The music programme was rich and varied and the pop up shops and eateries were serving up delicious food and Queensland wines.  Private Gardens will also be opening up for viewings.The Festival goes on until the 30th of September - for more information you can check out the link at https://www.tcof.com.au/

Friday, 10 September 2021

Brisbane's Art Boat

Last night I dragged the hubby out to the Art Boat on the Brisbane River. I had spent a frantic hour in the morning looking for the tickets I knew I had bought on my lap top over a month ago. To be fair he was reluctant to go, but did help by looking up the payments I had made for the event. Finally I found them- oh old age. 

So off we went down to the riverside of my favourite City. It never disappoints. 

We embarked and were given a safety briefing. Told how to put our life vests on. We waited to see if they would give us the Brace position haha.  We chatted to a delightful couple next to us and agreed that this was almost a little teaser for being able to travel - this time at snail's pace on a huge barge with tantalising lights and as if to rub salt in wounds, the image and sound of occasional planes overhead. LOL.

It was a beautiful spring night. There were tables and high chairs around the sides so once you bought a drink from the bar and some delicious bar nuts you could look out to the river and enjoy the breeze. 

We were welcomed to country by Yuggera and Turbal man Shannon Ruska who also gave us some of the aboriginal history near Breakfast Creek.  The colourful installations were by ENESS and people loved them. Many a selfie with fat bobbing balls were taken. I have spared you that misery.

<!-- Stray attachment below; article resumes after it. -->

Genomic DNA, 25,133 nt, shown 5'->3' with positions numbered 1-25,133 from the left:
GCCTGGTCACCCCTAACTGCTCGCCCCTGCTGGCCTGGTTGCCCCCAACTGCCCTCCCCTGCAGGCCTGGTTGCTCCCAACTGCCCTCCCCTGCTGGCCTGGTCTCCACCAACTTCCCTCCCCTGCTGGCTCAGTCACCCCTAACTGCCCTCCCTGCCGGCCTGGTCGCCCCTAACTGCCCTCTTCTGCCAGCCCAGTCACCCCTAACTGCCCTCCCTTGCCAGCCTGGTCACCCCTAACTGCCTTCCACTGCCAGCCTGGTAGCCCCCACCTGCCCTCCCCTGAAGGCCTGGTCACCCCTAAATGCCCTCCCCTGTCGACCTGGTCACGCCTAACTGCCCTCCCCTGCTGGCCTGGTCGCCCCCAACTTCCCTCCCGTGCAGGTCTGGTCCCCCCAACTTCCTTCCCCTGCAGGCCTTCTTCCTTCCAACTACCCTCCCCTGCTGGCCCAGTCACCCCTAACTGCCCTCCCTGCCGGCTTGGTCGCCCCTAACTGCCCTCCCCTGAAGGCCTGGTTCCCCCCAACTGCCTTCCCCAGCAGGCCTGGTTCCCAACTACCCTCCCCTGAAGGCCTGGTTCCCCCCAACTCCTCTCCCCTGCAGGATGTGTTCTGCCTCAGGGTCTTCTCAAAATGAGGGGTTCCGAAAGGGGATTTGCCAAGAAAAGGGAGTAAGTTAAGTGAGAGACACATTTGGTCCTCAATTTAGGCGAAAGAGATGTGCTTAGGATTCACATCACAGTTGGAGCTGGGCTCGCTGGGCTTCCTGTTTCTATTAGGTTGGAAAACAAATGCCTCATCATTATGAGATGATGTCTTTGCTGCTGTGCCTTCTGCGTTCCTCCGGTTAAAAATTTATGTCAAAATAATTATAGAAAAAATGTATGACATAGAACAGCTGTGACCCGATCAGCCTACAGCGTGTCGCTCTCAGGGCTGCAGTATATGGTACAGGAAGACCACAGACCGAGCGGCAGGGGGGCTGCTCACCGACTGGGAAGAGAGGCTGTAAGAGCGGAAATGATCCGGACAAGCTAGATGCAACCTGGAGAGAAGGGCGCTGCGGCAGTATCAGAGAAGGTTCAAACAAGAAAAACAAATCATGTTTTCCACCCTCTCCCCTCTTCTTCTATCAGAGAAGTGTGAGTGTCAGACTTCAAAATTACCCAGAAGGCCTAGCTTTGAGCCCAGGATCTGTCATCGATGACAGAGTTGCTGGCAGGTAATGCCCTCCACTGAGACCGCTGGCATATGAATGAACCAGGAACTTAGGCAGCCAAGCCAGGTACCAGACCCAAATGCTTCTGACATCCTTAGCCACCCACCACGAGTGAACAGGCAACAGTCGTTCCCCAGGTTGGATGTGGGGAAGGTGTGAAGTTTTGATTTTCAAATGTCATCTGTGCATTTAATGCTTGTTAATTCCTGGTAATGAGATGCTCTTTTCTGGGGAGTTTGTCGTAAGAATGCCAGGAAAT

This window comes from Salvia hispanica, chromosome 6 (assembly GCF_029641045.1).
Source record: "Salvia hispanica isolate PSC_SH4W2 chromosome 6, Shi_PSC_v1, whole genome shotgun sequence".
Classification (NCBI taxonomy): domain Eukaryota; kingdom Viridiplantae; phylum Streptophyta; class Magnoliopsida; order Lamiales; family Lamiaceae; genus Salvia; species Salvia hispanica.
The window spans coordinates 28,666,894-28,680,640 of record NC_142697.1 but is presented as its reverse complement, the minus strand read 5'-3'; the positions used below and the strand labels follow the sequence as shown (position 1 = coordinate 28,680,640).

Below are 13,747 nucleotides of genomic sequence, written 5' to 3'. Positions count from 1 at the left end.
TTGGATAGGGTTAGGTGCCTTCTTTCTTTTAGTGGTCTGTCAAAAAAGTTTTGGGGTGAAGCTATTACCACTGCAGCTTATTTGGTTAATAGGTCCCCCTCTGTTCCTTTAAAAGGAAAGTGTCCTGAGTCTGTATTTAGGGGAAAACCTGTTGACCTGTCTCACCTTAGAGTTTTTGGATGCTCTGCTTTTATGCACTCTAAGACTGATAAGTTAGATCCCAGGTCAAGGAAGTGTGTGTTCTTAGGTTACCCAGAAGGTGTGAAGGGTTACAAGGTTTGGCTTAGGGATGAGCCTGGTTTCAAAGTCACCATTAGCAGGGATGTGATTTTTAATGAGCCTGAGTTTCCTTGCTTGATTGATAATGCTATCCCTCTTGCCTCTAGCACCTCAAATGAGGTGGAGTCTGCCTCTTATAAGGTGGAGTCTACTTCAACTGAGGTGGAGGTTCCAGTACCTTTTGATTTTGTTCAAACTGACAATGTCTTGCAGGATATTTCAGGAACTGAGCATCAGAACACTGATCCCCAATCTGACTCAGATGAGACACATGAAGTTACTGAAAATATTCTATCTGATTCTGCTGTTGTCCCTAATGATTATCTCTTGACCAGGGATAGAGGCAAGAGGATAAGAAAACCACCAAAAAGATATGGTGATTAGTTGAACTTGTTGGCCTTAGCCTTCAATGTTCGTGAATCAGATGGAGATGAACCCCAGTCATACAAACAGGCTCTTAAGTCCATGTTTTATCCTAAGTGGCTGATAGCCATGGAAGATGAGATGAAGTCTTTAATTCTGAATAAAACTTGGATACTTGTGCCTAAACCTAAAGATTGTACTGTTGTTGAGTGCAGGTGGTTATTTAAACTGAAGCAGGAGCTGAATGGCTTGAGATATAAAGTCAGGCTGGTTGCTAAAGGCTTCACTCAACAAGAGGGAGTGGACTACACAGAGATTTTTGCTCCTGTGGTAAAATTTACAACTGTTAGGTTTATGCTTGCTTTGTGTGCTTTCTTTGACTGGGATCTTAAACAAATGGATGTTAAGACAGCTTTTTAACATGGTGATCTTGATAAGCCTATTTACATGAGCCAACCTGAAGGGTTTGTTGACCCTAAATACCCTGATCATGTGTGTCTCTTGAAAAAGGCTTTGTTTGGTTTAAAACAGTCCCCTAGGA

Soon after live music started with a young Saxophonist and DJ playing and then a gorgeous young girl with guitar and an amazing voice. By the end of the voyage, (it was slow) many people were dancing on the dance floor. I joined them. It felt liberating and fun.

One of the installations near Hamilton 
The Story Bridge lit up Blue for the evening.

I can only say a big well done to Brisbane Festival Organisers. They have showcased 1000 local artists and 168 First Nations artists in a rich and diverse programme over 23 days which extends throughout the city and the suburbs. We are privileged to have it at our sanitised fingertips!

Tuesday, 7 September 2021

Looking up

I was in the garden emptying the compost bin when I heard the birds calling. I looked into the Lilly Pilly trees that flank our garden and this is what I saw. A ring tail possum settled on a branch. It is unusual that they are moving around in the daylight so I am a little anxious about it - wondering if it is well and far from the carpet python in the neighbour's garden who could eat him in a mouthful. 

Saturday, 4 September 2021

Nature's colours

My moment of awe outside my bedroom window this morning. They called loudly. I leaned out and there they were, a pair of pale headed rosellas. Caught the outline of one against the starkness of the frangipani, slowly coming out of its winter slumber. 

A walk to the post office to see how in the 21st Century I can get messages and missives to loved ones. It takes time, like in the olden days. I still love it as they plop down into my post box. That special card chosen just for you, the words thought out carefully, kisses and hugs to end the message. 

Yesterday the walk to the post office revealed a purple grevillea, one I have never come across before. The way back was down Zig Zag street. I love the street names here. They choose unusual ones by necessity to name many streets in this vast continent. I have written about them before. Zig Zag had pom poms and crochet up its trunk, a loving neighbourly gesture. Then a vertical up and down along the extraordinary streets of this city back to home. 

Pink Kangaroo paws unfurling in the gentle light.